Your slave could be partially gone with no serious symptoms yet other than a low level and bubbles in the line. Leakage can go both ways and engine oil can get in your mineral oil. Take a look - if it's very dark and it smells like combustible products, it could be on it's way to failure. likewise, if the level in the top cylinder is low, you've probably leaked a good portion of it into the oil.

There are 3 ways to bleed the system. 1)from the top, pumping it through with clutch action and bleeding out the valve at the bottom into a catch pot; 2)vacuuming it out through the bottom with the kit syringe through the bleed valve, and 3)pressurized from the bottom up with the kit syringe through the valve. The old fluid is removed with the other syringe at the top cylinder or just soaked up with a rag. Some like one way better than other ways but I like #3 because it has the best chance to get bubbles out of the system. My local KTM dealer recommends #3. I think the bleeding kit recommends #2. #1 might work and is easiest but it can be hard to get bubbles out this way.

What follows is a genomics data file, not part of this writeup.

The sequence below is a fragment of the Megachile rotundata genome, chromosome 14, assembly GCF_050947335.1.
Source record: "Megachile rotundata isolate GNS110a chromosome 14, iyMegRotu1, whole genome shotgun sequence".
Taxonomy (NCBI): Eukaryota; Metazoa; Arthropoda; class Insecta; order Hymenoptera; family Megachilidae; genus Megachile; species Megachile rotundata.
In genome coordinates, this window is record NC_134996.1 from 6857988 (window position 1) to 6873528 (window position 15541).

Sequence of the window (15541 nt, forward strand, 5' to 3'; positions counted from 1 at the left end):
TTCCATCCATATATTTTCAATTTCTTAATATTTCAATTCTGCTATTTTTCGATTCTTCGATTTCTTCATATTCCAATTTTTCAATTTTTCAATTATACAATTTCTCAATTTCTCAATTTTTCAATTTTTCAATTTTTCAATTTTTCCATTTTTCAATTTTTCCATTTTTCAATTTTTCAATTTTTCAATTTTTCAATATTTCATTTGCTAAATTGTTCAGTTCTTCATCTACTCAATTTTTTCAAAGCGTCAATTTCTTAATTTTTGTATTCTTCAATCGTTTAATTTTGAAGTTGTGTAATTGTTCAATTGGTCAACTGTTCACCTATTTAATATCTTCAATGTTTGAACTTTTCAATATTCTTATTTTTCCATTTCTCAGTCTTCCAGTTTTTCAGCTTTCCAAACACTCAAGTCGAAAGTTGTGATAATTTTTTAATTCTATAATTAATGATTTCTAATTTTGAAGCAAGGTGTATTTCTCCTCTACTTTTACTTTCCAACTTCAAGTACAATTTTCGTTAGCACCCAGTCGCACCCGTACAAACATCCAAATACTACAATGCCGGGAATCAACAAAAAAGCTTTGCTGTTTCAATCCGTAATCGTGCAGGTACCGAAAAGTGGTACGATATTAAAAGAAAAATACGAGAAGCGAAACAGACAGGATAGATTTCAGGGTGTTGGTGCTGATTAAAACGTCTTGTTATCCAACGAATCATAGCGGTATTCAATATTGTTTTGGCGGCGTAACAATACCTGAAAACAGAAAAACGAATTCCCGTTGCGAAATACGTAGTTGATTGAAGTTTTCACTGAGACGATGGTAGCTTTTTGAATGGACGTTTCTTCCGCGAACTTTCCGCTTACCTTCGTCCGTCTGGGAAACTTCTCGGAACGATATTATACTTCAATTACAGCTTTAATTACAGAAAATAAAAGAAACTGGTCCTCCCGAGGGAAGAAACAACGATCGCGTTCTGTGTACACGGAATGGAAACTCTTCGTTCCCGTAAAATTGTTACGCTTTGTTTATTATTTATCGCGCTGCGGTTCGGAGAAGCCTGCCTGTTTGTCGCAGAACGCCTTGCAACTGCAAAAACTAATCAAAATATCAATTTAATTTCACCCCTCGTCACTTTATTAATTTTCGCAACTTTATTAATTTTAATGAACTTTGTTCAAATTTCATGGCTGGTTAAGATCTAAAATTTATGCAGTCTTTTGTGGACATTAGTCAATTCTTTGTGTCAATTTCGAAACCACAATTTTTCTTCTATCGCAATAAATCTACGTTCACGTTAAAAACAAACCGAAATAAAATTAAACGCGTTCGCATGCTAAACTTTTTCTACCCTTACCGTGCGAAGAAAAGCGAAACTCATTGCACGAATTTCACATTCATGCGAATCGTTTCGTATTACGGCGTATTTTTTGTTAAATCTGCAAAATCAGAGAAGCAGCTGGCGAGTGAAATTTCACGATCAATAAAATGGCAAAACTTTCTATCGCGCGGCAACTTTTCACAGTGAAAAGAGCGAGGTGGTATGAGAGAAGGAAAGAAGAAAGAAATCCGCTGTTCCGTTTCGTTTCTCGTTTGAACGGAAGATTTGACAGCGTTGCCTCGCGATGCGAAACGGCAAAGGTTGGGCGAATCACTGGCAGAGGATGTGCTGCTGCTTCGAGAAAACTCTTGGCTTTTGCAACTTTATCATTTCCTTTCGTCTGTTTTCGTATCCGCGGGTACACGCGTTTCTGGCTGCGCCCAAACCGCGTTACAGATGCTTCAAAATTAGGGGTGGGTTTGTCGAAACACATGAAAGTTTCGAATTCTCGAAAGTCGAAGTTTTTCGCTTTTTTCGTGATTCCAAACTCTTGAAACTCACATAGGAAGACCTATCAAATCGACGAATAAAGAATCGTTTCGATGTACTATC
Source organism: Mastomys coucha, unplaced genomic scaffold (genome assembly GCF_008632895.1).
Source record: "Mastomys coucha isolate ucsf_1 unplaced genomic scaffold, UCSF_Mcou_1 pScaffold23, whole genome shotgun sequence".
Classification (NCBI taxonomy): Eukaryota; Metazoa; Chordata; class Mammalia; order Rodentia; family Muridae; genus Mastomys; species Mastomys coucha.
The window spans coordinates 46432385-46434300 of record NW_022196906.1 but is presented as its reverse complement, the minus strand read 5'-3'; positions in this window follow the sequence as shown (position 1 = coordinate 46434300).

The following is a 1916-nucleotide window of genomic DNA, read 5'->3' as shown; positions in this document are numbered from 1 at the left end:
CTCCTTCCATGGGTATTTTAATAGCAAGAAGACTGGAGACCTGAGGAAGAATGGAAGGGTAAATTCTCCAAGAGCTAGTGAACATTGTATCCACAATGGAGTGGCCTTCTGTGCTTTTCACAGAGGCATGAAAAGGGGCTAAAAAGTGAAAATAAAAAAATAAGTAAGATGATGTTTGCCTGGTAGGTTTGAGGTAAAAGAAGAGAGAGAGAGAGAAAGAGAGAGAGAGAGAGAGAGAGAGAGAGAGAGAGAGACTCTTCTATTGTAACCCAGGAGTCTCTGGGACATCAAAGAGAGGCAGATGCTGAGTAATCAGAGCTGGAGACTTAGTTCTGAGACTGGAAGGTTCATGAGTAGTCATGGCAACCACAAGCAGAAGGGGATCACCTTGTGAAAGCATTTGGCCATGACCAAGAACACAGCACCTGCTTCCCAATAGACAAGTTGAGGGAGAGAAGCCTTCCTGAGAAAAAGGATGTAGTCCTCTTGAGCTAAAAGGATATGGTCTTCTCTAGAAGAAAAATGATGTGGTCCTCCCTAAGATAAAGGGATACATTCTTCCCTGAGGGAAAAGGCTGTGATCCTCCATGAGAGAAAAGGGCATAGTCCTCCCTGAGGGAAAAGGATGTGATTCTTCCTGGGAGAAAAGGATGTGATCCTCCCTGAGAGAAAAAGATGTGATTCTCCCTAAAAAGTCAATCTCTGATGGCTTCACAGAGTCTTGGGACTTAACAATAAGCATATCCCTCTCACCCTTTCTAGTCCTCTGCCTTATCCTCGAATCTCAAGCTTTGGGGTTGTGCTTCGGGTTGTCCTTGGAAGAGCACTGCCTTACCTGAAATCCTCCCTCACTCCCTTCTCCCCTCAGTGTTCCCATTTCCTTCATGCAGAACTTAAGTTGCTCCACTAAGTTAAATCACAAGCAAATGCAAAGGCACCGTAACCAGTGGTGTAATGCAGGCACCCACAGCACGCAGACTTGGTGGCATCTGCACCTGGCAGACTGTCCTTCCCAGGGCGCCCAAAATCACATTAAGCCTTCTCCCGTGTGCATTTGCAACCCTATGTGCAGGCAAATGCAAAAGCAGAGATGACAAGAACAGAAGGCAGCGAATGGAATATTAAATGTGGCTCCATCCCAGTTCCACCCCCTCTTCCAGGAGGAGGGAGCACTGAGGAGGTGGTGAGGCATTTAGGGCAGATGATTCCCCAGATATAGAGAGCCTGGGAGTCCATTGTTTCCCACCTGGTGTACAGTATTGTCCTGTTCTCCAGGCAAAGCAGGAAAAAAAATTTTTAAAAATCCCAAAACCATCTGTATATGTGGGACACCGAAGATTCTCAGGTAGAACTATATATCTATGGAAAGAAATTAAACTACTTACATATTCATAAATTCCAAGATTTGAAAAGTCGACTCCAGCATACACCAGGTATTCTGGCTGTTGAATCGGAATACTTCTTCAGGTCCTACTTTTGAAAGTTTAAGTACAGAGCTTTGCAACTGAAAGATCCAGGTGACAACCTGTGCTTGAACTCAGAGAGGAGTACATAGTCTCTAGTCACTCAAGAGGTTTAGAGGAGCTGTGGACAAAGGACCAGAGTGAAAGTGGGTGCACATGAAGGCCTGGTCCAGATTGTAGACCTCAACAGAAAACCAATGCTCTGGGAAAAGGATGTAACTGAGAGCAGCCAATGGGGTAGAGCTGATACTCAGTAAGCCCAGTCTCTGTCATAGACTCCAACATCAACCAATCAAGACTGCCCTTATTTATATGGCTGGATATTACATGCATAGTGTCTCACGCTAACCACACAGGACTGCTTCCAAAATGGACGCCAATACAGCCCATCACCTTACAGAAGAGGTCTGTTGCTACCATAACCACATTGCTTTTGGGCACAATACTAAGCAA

The only real problem with #3 is that if you don't have the valve opened up far enough, the pressure makes the mineral oil explode in your face. Ask me how I know, heheh. The dealer even warned me about it.

The key to making these slave cylinders last is to bleed every 1500 miles or so. there may be some other tips to be found on the forum, I know there are tons of posts on the subject. Google search helps more than the in-forum search.